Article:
By Winfield P. Nelson
Most agree that the human suffering in Sudan is appalling, but it is difficult to believe that the pension fund sanctions of Illinois will persuade warring factions to behave in a more civilized fashion. Although highly principled in its intent, Illinois Public Act 94-0079 will likely have a greater economic and social impact on the people of Illinois. Further, I have sufficient reason to believe that the act (1) is unconstitutional under federal law; (2) will cause fiduciaries to violate the prudent-expert standard imposed upon them by state and federal law; and (3) gives rise to an unjust double standard.
If trustees and professional fiduciaries comply with the law, what protections will they have against a future legal action based on the merits of my allegations? My fear is that there will be none, other than insurance and personal savings. The Illinois Legislature is unquestionably using its economic clout via public funds to affect U.S. foreign policy and commerce, a practice that is unconstitutional under federal law. The Legislature's action is causing state plan fiduciaries to violate the prudent-expert standard imposed upon them by state and federal law.
Given the state and federal conflicts, as well as the general uncertainty for fiduciaries, it seems there is little choice but to organize a public and private sector challenge to this principled yet poorly crafted piece of legislation.
My firm serves as a fee-only SEC registered investment adviser to a number of smaller Illinois public pension plans. There are roughly 600 of these smaller plans. Total assets are approaching $8 billion. Plans that want to invest in equities and have less than $5 million in assets are required by state statute to use mutual funds and/or annuity separate accounts. Plans with more than $5 million may own individual equities but, as a practical matter, most use mutual funds or registered annuities for a variety of reasons that include expertise, diversification, cost, convenience and flexibility. As for fixed income, a number of plans make use of insurance company general account products.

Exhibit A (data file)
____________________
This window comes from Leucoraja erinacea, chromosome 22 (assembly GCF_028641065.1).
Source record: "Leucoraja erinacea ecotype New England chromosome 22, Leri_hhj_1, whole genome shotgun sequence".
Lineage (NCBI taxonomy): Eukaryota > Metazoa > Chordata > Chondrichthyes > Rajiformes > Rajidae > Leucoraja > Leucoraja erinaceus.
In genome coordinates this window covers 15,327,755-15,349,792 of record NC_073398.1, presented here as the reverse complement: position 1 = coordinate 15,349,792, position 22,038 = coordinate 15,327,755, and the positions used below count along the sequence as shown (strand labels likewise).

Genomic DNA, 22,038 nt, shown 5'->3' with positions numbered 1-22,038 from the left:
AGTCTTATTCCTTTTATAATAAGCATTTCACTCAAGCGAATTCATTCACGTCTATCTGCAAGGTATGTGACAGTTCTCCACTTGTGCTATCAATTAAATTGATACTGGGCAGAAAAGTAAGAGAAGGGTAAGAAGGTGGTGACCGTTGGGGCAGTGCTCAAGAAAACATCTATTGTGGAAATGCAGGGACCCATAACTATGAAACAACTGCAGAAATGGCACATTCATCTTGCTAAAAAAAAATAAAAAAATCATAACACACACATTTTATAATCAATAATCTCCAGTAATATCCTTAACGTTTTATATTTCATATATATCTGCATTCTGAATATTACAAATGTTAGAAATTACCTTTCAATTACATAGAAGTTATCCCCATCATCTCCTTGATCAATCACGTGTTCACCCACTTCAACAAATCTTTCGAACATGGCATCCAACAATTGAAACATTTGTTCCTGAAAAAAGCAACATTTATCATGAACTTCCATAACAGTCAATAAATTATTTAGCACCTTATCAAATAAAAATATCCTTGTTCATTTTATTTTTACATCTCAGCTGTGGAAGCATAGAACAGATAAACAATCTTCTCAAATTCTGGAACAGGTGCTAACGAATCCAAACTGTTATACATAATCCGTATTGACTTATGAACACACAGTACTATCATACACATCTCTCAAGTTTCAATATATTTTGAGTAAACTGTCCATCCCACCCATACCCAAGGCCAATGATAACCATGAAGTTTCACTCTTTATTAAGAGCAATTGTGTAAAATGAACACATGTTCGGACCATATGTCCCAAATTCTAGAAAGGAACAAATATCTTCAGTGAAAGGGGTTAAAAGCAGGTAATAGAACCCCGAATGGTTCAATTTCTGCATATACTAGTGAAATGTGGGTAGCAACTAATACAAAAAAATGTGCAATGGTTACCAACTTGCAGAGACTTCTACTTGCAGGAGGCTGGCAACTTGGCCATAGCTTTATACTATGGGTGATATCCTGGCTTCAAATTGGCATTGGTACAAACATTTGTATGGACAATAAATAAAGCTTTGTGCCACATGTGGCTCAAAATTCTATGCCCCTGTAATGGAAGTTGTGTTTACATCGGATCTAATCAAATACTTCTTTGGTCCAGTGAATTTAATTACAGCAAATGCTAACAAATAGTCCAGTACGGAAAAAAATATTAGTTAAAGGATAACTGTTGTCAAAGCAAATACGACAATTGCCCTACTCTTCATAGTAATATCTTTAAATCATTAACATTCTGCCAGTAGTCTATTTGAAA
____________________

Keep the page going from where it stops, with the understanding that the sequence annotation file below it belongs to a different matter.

Illinois' Sudan divestiture law requires investment advisers and providers of investment products to certify that future investments will be Sudan-free according to the state's defined implementation schedule. Naturally, a firm such as ours cannot extend any guarantees — all we can do is respond when we learn of fund and annuity holdings. Likewise, fund and annuity providers cannot be expected to abridge policies or stated objectives just to satisfy Illinois' or some other state's statute. What if the other divest-Sudan states (Louisiana, Oregon and New Jersey) change the scope of their legislation? What if each state legislated its own notion of foreign policy as it relates to the capital markets and commerce?